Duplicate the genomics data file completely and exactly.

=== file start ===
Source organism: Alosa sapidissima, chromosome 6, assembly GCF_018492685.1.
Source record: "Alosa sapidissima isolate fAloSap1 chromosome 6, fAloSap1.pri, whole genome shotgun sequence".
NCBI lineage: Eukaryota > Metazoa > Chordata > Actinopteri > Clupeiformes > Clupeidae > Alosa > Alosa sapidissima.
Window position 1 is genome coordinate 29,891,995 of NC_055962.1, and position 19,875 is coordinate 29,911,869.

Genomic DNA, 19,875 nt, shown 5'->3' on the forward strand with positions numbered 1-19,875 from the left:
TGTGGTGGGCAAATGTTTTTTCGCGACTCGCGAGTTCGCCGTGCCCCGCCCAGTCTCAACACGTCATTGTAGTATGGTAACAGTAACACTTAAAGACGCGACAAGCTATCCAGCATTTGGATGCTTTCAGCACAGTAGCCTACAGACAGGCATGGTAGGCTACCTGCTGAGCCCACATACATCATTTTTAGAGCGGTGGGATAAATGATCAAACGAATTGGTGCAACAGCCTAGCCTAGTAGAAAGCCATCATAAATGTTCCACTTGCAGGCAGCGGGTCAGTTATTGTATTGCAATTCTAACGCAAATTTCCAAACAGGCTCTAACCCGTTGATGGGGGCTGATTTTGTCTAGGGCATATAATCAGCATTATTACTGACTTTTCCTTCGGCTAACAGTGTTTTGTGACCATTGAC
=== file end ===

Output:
Source organism: Alosa sapidissima, chromosome 6, assembly GCF_018492685.1.
Source record: "Alosa sapidissima isolate fAloSap1 chromosome 6, fAloSap1.pri, whole genome shotgun sequence".
NCBI lineage: Eukaryota > Metazoa > Chordata > Actinopteri > Clupeiformes > Clupeidae > Alosa > Alosa sapidissima.
Window position 1 is genome coordinate 29,891,995 of NC_055962.1, and position 19,875 is coordinate 29,911,869.

Genomic DNA, 19,875 nt, shown 5'->3' on the forward strand with positions numbered 1-19,875 from the left:
TGTGGTGGGCAAATGTTTTTTCGCGACTCGCGAGTTCGCCGTGCCCCGCCCAGTCTCAACACGTCATTGTAGTATGGTAACAGTAACACTTAAAGACGCGACAAGCTATCCAGCATTTGGATGCTTTCAGCACAGTAGCCTACAGACAGGCATGGTAGGCTACCTGCTGAGCCCACATACATCATTTTTAGAGCGGTGGGATAAATGATCAAACGAATTGGTGCAACAGCCTAGCCTAGTAGAAAGCCATCATAAATGTTCCACTTGCAGGCAGCGGGTCAGTTATTGTATTGCAATTCTAACGCAAATTTCCAAACAGGCTCTAACCCGTTGATGGGGGCTGATTTTGTCTAGGGCATATAATCAGCATTATTACTGACTTTTCCTTCGGCTAACAGTGTTTTGTGACCATTGAC